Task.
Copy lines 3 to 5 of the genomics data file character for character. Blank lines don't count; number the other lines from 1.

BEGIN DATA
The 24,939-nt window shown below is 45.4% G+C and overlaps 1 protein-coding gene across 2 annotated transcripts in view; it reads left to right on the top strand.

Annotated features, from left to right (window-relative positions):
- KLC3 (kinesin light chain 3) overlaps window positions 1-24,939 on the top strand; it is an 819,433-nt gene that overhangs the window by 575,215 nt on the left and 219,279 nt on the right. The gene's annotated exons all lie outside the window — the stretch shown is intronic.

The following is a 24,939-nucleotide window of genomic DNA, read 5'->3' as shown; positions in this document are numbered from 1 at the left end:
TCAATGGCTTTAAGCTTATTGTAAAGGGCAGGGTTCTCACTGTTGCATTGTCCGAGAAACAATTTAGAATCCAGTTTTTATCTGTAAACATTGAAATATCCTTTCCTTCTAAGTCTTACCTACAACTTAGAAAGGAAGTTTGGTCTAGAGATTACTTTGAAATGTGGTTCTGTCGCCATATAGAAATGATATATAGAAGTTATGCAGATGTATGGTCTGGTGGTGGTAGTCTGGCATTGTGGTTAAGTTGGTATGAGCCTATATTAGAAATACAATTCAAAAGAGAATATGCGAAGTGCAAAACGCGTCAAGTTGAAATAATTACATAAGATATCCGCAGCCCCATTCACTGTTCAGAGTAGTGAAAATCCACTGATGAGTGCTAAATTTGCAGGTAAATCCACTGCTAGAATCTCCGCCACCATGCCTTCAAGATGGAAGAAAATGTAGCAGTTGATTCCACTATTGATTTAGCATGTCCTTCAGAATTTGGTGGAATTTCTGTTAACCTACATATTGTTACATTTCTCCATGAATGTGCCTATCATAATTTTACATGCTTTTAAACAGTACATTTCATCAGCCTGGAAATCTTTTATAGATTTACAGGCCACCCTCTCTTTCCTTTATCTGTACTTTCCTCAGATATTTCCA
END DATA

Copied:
- KLC3 (kinesin light chain 3) overlaps window positions 1-24,939 on the top strand; it is an 819,433-nt gene that overhangs the window by 575,215 nt on the left and 219,279 nt on the right. The gene's annotated exons all lie outside the window — the stretch shown is intronic.

The following is a 24,939-nucleotide window of genomic DNA, read 5'->3' as shown; positions in this document are numbered from 1 at the left end:
TCAATGGCTTTAAGCTTATTGTAAAGGGCAGGGTTCTCACTGTTGCATTGTCCGAGAAACAATTTAGAATCCAGTTTTTATCTGTAAACATTGAAATATCCTTTCCTTCTAAGTCTTACCTACAACTTAGAAAGGAAGTTTGGTCTAGAGATTACTTTGAAATGTGGTTCTGTCGCCATATAGAAATGATATATAGAAGTTATGCAGATGTATGGTCTGGTGGTGGTAGTCTGGCATTGTGGTTAAGTTGGTATGAGCCTATATTAGAAATACAATTCAAAAGAGAATATGCGAAGTGCAAAACGCGTCAAGTTGAAATAATTACATAAGATATCCGCAGCCCCATTCACTGTTCAGAGTAGTGAAAATCCACTGATGAGTGCTAAATTTGCAGGTAAATCCACTGCTAGAATCTCCGCCACCATGCCTTCAAGATGGAAGAAAATGTAGCAGTTGATTCCACTATTGATTTAGCATGTCCTTCAGAATTTGGTGGAATTTCTGTTAACCTACATATTGTTACATTTCTCCATGAATGTGCCTATCATAATTTTACATGCTTTTAAACAGTACATTTCATCAGCCTGGAAATCTTTTATAGATTTACAGGCCACCCTCTCTTTCCTTTATCTGTACTTTCCTCAGATATTTCCA